Reportedly, Stanwyck's brother Malcolm Byron Stevens (1905–1964), a minor actor known as "Bert Stevens", had a role


The project was filmed and marketed under the title Thelma Jordon.[4] It was the ninth film noir to be made by director Robert Siodmak.[1] Principal photography took place between February 14 and March 29, 1949. Location filming was held at the Old Orange County Courthouse in Santa Ana, California, and at the Los Angeles County jail.[4]


Though the film carries a copyright date of August 1, 1949, it had its premiere in New York on January 18, 1950.[4] It grossed $51.5 million in adjusted domestic box office receipts.[5]

Critical reception

Variety praised the film, writing: "Thelma Jordon unfolds as an interesting, femme-slanted melodrama, told with a lot of restrained excitement. Scripting from a story by Marty Holland is very forthright, up to the contrived conclusion, and even that is carried off successfully because of the sympathy developed for the misguided and misused character played by Wendell Corey".[6]

Time Out gave the film 5 out of 5 stars, comparing it favorably to the classic film noir Double Indemnity in which Stanwyck also stars. It singles out Corey's performance as "the nondescript assistant DA she drives to the brink of destruction. The part is played (remarkably well) by Corey, whose haunted, hangdog persona as a perennial loser is echoed so perfectly by the deliberately slow, inexorable tempo of Siodmak's direction (not to mention George Barnes' superbly bleak lighting)".[7] Radio Times also lauds the direction and Corey's performance as "a hapless assistant DA, played to meek perfection by Wendell Corey", and writes about Stanwyck: "In these thrillers Stanwyck has a terrific, deadly allure and the moody lighting and the music conspire with her, keeping the men fluttering around her like moths to a flame".[8]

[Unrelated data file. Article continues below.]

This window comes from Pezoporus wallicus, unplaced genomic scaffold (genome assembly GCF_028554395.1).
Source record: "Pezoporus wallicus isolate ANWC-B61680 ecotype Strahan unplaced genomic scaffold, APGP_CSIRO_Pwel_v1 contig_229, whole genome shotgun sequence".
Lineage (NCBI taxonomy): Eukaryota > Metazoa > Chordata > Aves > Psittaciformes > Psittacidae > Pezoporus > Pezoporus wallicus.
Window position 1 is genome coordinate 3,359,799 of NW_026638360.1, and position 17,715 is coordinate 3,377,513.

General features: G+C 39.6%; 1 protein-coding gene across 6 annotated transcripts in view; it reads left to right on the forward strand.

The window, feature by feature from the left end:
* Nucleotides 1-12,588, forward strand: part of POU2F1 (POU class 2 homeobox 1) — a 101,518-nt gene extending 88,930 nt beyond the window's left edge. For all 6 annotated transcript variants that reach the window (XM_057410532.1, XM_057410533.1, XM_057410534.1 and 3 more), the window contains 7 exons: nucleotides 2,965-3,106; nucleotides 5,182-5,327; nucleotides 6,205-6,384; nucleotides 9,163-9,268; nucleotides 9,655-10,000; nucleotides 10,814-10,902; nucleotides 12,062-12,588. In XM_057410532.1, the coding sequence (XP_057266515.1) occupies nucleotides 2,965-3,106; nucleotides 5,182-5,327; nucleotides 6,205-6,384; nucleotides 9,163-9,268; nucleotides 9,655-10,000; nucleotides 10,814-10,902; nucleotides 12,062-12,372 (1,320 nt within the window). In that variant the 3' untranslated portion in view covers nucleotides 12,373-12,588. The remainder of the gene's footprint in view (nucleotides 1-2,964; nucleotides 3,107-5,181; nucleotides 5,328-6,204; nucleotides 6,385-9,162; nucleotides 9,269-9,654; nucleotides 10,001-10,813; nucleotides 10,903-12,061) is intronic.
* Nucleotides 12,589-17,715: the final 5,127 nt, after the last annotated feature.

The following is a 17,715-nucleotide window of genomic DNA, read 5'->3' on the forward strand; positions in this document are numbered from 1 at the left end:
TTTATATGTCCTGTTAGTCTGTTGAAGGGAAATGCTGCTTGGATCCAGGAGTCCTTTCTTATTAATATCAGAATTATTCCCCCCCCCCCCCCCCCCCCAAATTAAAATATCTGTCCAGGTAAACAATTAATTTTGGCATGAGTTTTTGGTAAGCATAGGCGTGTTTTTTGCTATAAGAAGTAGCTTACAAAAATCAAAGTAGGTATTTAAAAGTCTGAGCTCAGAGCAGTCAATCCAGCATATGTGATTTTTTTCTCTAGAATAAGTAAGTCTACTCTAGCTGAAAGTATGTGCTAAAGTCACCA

The New York Times gave a mixed review, stating: "Thelma Jordon is, for all of its production polish, adult dialogue, and intelligent acting, a strangely halting and sometimes confusing work". The review criticized the slow pace of the film and the not-unexpected climax, but gave credit to Stanwyck for "handling a complex assignment professionally and with a minimum of forced histrionics".[9]


The script was adapted for a 1950 radio drama on Screen Directors Playhouse.[10]


  1. ^ a b Greco 1999, p. 132.
  2. ^ Hannsberry 2003, p. 151.
  3. ^ Greco 1999, p. 138.
  4. ^ a b c "The File on Thelma Jordon (1950)". AFI Catalog. American Film Institute. 2019. Retrieved February 16, 2020.
  5. ^ "Barbara Stanwyck Movies". Ultimate Movie Rankings. Retrieved February 17, 2020.
  6. ^ "The File on Thelma Jordon". Variety. December 31, 1949. Retrieved February 16, 2020.
  7. ^ "The File on Thelma Jordon". Time Out. 2020. Retrieved February 16, 2020.
  8. ^ Turner, Adrian (2020). "The File on Thelma Jordon". Retrieved February 16, 2020.
  9. ^ "'Thelma Jordon' at the Paramount". The New York Times. January 19, 1950. Retrieved February 16, 2020.
  10. ^ Spicer & Hanson 2013, p. 447.


External links

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This page was last edited on 14 April 2024, at 03:07